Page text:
Born the eldest son of Tokiyori, fifth shikken (regent) of the Kamakura shogunate and de facto ruler of Japan, Tokimune was from birth acknowledged to be the tokuso (head) of the clan Hojo and rigorously groomed to be his father’s successor. At the not-so-tender age of 18, in 1268 AD he became shikken himself. By the time of his death at the age of 34, Tokimune would have reshaped Japan to its core.
Immediately upon his ascension to shikken-hood, Tokimune was faced with a national crisis. The Mongol emperor of China, Kublai Khan, sent an envoy with the demand that Japan enter into a “tributary relationship” with the Mongols or face invasion and conquest. While many in the Japanese government, including members of the royal family, urged that a compromise be reached, the teen regent defiantly rejected the Mongol demand and sent the emissaries back (in what shape is not recorded).
Four more times the demand was made by Mongol emissaries over the next four years, each time with a similar response from Tokimune. Anticipating Mongol impatience, he dispatched a Japanese force to the southern island of Kyushu to be ready for an invasion. In 1274 it came, as some 25 thousand Mongol and Korean troops seized the small, outlying islands. A divine wind forced the Mongol fleet to return home, and the threat was over … for now.
Despite the invasion, Kublai was a reasonable man, and dispatched five more envoys to negotiate tribute yet again in 1275. They refused to depart without a reply, so Tokimune had them brought to the city of Kamakura and beheaded. In 1279, five more were sent, and they suffered a similar fate. The imperial court, seeing the kana on the wall, ordered all the temples and shrines to begin praying for a victory over the Mongols. Tokimune set about fortifying the shore at likely invasion sites.
In the summer of 1281, a far more serious force than before – reportedly some 140 thousand Mongols and allies in around 4000 ships – arrived offshore and squared off with the entire Japanese army and navy under Tokimune. Defeated in landings on Tsushima and Shikano islands, the Mongols finally gained a foothold on Iki, but later withdrew to the island of Hirato. Three days later, the Japanese attacked the invader’s fleet, causing considerable losses and consternation – enough so that most of the Mongol commanders sailed back to China, leaving about 100 thousand leaderless troops behind. In August came the famed kamikaze (typhoon) that pummeled the Mongol ships for two days, sinking most of them (including the flagship with the Korean admiral aboard). Shortly thereafter Tokimune’s samurai annihilated the 100 thousand.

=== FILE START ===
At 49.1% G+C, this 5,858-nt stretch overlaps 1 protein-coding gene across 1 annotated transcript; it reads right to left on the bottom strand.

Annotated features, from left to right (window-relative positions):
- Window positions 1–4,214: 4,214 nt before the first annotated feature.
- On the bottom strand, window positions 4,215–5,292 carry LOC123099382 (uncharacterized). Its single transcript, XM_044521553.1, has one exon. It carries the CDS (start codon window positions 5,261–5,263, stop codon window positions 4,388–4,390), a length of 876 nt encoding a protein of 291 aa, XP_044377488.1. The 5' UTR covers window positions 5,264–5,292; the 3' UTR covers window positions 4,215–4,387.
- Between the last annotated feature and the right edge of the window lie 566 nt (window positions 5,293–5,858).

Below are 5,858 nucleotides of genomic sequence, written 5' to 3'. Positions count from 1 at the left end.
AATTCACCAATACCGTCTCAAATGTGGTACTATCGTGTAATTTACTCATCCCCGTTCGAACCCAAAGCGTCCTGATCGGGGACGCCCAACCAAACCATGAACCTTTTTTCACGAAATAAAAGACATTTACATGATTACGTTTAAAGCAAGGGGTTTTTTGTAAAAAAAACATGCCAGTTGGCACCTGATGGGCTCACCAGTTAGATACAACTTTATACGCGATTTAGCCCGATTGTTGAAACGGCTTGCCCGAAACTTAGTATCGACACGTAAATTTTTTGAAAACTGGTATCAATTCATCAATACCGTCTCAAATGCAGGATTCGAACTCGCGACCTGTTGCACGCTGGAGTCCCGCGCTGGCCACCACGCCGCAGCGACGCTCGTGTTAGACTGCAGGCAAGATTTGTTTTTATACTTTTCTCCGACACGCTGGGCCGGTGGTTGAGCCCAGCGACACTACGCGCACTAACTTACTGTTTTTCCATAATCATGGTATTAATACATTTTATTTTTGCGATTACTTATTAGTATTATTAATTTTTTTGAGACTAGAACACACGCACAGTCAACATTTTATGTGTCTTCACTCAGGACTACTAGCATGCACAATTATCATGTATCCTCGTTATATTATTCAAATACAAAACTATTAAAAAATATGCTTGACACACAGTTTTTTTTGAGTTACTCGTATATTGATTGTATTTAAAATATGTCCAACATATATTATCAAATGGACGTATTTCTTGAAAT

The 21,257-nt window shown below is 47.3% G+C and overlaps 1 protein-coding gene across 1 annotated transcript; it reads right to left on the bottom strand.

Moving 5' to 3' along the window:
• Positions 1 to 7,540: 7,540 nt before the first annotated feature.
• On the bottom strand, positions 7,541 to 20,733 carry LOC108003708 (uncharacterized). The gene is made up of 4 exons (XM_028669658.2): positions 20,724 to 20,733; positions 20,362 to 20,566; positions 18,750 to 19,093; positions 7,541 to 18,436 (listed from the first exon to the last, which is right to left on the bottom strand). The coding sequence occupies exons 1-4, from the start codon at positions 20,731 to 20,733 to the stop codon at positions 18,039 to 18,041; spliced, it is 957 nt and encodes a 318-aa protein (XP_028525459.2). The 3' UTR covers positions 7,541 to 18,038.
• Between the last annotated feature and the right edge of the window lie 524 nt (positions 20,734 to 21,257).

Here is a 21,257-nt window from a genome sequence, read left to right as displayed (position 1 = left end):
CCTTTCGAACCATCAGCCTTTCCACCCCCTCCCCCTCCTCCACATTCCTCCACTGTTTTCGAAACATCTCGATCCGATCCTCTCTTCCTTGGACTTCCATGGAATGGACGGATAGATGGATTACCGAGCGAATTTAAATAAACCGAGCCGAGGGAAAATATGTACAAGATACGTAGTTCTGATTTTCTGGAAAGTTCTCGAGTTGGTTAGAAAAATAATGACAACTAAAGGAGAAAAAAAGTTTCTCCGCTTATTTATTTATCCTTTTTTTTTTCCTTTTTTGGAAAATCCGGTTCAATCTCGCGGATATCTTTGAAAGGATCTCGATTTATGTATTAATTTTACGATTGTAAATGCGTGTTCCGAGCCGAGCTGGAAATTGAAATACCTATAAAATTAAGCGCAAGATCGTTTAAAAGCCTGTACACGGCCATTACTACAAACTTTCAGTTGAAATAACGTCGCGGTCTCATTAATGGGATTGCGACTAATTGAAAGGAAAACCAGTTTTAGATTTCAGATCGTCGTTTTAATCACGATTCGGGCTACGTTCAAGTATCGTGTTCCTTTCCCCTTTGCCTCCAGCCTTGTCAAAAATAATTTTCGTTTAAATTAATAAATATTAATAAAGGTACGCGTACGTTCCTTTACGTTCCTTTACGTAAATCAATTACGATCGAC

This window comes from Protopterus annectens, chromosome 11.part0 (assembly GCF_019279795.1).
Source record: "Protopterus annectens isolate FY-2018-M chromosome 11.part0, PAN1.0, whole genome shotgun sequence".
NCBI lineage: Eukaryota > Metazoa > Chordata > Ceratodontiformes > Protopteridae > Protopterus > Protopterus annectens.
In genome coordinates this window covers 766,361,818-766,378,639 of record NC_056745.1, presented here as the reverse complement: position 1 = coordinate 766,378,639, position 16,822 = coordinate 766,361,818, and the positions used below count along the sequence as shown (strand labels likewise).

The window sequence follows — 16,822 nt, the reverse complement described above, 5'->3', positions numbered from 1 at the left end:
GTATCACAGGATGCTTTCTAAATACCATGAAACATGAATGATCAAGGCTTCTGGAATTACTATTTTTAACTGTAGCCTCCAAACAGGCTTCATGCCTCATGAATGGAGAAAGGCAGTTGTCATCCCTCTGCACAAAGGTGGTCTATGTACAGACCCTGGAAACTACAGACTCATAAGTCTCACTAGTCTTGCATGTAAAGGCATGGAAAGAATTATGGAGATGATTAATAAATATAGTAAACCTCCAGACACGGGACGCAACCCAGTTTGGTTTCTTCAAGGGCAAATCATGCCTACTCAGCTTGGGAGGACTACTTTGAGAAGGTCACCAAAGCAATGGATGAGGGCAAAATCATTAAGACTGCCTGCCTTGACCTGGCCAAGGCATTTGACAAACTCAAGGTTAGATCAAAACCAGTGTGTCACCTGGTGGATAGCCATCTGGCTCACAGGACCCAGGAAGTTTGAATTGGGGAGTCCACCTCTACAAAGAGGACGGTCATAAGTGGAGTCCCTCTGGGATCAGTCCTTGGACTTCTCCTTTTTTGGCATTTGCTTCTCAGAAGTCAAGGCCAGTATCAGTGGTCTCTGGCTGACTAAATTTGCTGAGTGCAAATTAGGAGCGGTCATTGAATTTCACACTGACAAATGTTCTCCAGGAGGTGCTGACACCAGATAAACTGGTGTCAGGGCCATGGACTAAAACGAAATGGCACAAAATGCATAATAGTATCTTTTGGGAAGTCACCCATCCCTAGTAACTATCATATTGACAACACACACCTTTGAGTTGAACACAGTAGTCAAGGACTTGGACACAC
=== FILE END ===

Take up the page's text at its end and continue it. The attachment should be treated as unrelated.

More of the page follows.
Japan was saved, never to be threatened again by invasion until the end of the Second World War. Tokimune could turn his attention to other matters … like practicing Zen meditation and building Buddhist shrines and monasteries, such as the one at Engaku-ji as a memorial to those samurai who had died defeating the Mongols. As a teen and young man, he had been an advocate of the Ritsu sect of Buddhism, but converted to Zen at some point before the invasion. So committed to his faith was he that Tokimune on the day of his death “took the tonsure and became a Zen monk” (perhaps a little late to find true enlightenment).
Thanks in part to the victory over the Mongols under Tokimune’s guidance, Zen Buddhism began to spread among the samurai class with some rapidity. Some may have truly believed in the teachings; others likely took it up to curry favor with the shikken. This heretofore trivial faith spread first through Kamakura, the seat of Hojo power, and thence to the imperial capital of Kyoto. Tokimune also linked Zen with the “moral” code of bushido (a modern term for an old philosophy) that stressed frugality, martial arts, loyalty and “honor unto death.” Born from neo-Confucianism, bushido under Tokimune was mixed with elements of Shinto and Zen, adding a dose of wisdom and serenity to the otherwise violent code. Eventually, under the later Tokugawa shogunate, some of these teachings of bushido would be formalized in Japanese feudal law.
Besides dedicating shrines to the samurai who had fallen stemming the Mongol horde, Tokimune began several initiatives to help them in more pragmatic ways, although he died before most were implemented (his son, Sadatoki would finish these). Land grants (shōen) were given to the kyunin (officers) and myoshu (land holders) who had not yet been rewarded, and the land that they had sold or pawned to bring troops would be returned to them without penalty; a special commission tokusei no ontsukai (“agents of virtuous rule”) was to see to the details. Another edict insured that shrine lands that had been pawned would be returned to the Zen monasteries at no cost as an expression of gratitude for the prayers said at the time of the invasions.
But, in the midst of all this largess, Hojo Tokimune died suddenly of an unknown cause after falling ill in 1284 AD. Tokimune had rendered heroic service to Japan, and was idolized for it. But the massive expenditures in fighting off the invasion and spreading Zen weakened the Kanakura shogunate and the Hojo clan (he spent a lot of the family fortune on those shrines), to the point where they would decline and be replaced by the Kenmu Restoration fifty years later and the Ashikaga shogunate shortly after that.